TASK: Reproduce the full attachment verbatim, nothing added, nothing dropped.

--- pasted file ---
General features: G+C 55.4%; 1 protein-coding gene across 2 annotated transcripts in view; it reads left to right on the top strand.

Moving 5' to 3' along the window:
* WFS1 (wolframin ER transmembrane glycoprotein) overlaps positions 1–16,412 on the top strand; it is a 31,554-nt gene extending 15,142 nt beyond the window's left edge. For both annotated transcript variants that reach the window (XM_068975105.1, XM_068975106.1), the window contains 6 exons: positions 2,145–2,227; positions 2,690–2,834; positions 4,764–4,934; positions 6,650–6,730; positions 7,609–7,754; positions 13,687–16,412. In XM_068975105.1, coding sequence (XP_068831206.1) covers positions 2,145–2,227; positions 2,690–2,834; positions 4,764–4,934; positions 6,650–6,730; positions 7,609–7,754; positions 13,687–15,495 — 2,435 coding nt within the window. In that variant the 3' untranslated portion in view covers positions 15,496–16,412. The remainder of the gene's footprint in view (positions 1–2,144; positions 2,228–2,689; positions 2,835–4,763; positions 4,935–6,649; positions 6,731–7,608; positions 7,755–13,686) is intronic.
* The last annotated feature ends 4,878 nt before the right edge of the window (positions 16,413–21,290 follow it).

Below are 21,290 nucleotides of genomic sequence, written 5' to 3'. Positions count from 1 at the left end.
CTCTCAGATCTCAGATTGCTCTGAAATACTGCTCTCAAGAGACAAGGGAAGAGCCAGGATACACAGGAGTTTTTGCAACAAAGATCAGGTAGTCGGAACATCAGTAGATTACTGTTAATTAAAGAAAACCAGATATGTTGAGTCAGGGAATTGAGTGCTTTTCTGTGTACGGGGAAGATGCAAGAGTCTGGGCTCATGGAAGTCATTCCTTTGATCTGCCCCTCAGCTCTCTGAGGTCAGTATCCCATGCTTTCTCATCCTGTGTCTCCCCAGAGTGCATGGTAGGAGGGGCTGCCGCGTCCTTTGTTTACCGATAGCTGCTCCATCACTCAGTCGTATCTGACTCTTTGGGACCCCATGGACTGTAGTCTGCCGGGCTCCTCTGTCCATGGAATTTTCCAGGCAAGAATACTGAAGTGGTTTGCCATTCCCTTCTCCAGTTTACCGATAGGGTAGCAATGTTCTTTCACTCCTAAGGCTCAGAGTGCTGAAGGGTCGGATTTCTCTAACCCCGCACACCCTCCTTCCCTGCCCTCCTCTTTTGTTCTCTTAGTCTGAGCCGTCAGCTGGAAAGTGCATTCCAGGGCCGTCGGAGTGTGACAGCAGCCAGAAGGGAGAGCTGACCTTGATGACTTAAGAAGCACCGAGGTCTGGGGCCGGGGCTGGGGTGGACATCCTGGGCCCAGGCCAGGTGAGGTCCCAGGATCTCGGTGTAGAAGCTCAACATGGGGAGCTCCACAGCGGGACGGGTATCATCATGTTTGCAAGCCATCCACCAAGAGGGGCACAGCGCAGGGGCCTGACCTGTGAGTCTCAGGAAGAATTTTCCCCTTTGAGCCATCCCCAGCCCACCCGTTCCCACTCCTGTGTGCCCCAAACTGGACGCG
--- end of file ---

General features: G+C 55.4%; 1 protein-coding gene across 2 annotated transcripts in view; it reads left to right on the top strand.

Moving 5' to 3' along the window:
* WFS1 (wolframin ER transmembrane glycoprotein) overlaps positions 1–16,412 on the top strand; it is a 31,554-nt gene extending 15,142 nt beyond the window's left edge. For both annotated transcript variants that reach the window (XM_068975105.1, XM_068975106.1), the window contains 6 exons: positions 2,145–2,227; positions 2,690–2,834; positions 4,764–4,934; positions 6,650–6,730; positions 7,609–7,754; positions 13,687–16,412. In XM_068975105.1, coding sequence (XP_068831206.1) covers positions 2,145–2,227; positions 2,690–2,834; positions 4,764–4,934; positions 6,650–6,730; positions 7,609–7,754; positions 13,687–15,495 — 2,435 coding nt within the window. In that variant the 3' untranslated portion in view covers positions 15,496–16,412. The remainder of the gene's footprint in view (positions 1–2,144; positions 2,228–2,689; positions 2,835–4,763; positions 4,935–6,649; positions 6,731–7,608; positions 7,755–13,686) is intronic.
* The last annotated feature ends 4,878 nt before the right edge of the window (positions 16,413–21,290 follow it).

Below are 21,290 nucleotides of genomic sequence, written 5' to 3'. Positions count from 1 at the left end.
CTCTCAGATCTCAGATTGCTCTGAAATACTGCTCTCAAGAGACAAGGGAAGAGCCAGGATACACAGGAGTTTTTGCAACAAAGATCAGGTAGTCGGAACATCAGTAGATTACTGTTAATTAAAGAAAACCAGATATGTTGAGTCAGGGAATTGAGTGCTTTTCTGTGTACGGGGAAGATGCAAGAGTCTGGGCTCATGGAAGTCATTCCTTTGATCTGCCCCTCAGCTCTCTGAGGTCAGTATCCCATGCTTTCTCATCCTGTGTCTCCCCAGAGTGCATGGTAGGAGGGGCTGCCGCGTCCTTTGTTTACCGATAGCTGCTCCATCACTCAGTCGTATCTGACTCTTTGGGACCCCATGGACTGTAGTCTGCCGGGCTCCTCTGTCCATGGAATTTTCCAGGCAAGAATACTGAAGTGGTTTGCCATTCCCTTCTCCAGTTTACCGATAGGGTAGCAATGTTCTTTCACTCCTAAGGCTCAGAGTGCTGAAGGGTCGGATTTCTCTAACCCCGCACACCCTCCTTCCCTGCCCTCCTCTTTTGTTCTCTTAGTCTGAGCCGTCAGCTGGAAAGTGCATTCCAGGGCCGTCGGAGTGTGACAGCAGCCAGAAGGGAGAGCTGACCTTGATGACTTAAGAAGCACCGAGGTCTGGGGCCGGGGCTGGGGTGGACATCCTGGGCCCAGGCCAGGTGAGGTCCCAGGATCTCGGTGTAGAAGCTCAACATGGGGAGCTCCACAGCGGGACGGGTATCATCATGTTTGCAAGCCATCCACCAAGAGGGGCACAGCGCAGGGGCCTGACCTGTGAGTCTCAGGAAGAATTTTCCCCTTTGAGCCATCCCCAGCCCACCCGTTCCCACTCCTGTGTGCCCCAAACTGGACGCG